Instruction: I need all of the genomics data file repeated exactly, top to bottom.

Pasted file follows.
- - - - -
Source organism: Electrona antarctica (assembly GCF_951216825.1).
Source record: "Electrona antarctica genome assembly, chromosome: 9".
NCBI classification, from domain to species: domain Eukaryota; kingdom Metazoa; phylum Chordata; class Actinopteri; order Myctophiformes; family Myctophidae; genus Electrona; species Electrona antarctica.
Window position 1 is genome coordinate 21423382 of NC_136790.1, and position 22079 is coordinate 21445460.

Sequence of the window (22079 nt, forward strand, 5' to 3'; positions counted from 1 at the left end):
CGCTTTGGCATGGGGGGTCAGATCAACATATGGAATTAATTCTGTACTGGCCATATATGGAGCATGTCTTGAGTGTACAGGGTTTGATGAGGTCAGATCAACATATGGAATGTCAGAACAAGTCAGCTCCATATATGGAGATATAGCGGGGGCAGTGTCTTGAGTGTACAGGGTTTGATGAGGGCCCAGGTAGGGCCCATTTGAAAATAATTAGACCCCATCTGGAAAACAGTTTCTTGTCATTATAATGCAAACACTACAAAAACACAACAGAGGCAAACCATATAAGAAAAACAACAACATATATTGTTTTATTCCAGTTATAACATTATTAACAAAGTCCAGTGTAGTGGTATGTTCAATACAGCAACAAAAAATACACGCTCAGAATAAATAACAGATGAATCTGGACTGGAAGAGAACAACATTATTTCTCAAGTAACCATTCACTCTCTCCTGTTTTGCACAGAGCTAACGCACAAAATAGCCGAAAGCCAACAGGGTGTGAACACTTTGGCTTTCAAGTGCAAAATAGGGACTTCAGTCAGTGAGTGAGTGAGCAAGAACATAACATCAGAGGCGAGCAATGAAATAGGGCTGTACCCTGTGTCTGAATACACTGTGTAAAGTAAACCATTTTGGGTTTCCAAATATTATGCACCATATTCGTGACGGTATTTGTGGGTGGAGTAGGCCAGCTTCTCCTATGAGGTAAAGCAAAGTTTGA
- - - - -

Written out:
Source organism: Electrona antarctica (assembly GCF_951216825.1).
Source record: "Electrona antarctica genome assembly, chromosome: 9".
NCBI classification, from domain to species: domain Eukaryota; kingdom Metazoa; phylum Chordata; class Actinopteri; order Myctophiformes; family Myctophidae; genus Electrona; species Electrona antarctica.
Window position 1 is genome coordinate 21423382 of NC_136790.1, and position 22079 is coordinate 21445460.

Sequence of the window (22079 nt, forward strand, 5' to 3'; positions counted from 1 at the left end):
CGCTTTGGCATGGGGGGTCAGATCAACATATGGAATTAATTCTGTACTGGCCATATATGGAGCATGTCTTGAGTGTACAGGGTTTGATGAGGTCAGATCAACATATGGAATGTCAGAACAAGTCAGCTCCATATATGGAGATATAGCGGGGGCAGTGTCTTGAGTGTACAGGGTTTGATGAGGGCCCAGGTAGGGCCCATTTGAAAATAATTAGACCCCATCTGGAAAACAGTTTCTTGTCATTATAATGCAAACACTACAAAAACACAACAGAGGCAAACCATATAAGAAAAACAACAACATATATTGTTTTATTCCAGTTATAACATTATTAACAAAGTCCAGTGTAGTGGTATGTTCAATACAGCAACAAAAAATACACGCTCAGAATAAATAACAGATGAATCTGGACTGGAAGAGAACAACATTATTTCTCAAGTAACCATTCACTCTCTCCTGTTTTGCACAGAGCTAACGCACAAAATAGCCGAAAGCCAACAGGGTGTGAACACTTTGGCTTTCAAGTGCAAAATAGGGACTTCAGTCAGTGAGTGAGTGAGCAAGAACATAACATCAGAGGCGAGCAATGAAATAGGGCTGTACCCTGTGTCTGAATACACTGTGTAAAGTAAACCATTTTGGGTTTCCAAATATTATGCACCATATTCGTGACGGTATTTGTGGGTGGAGTAGGCCAGCTTCTCCTATGAGGTAAAGCAAAGTTTGA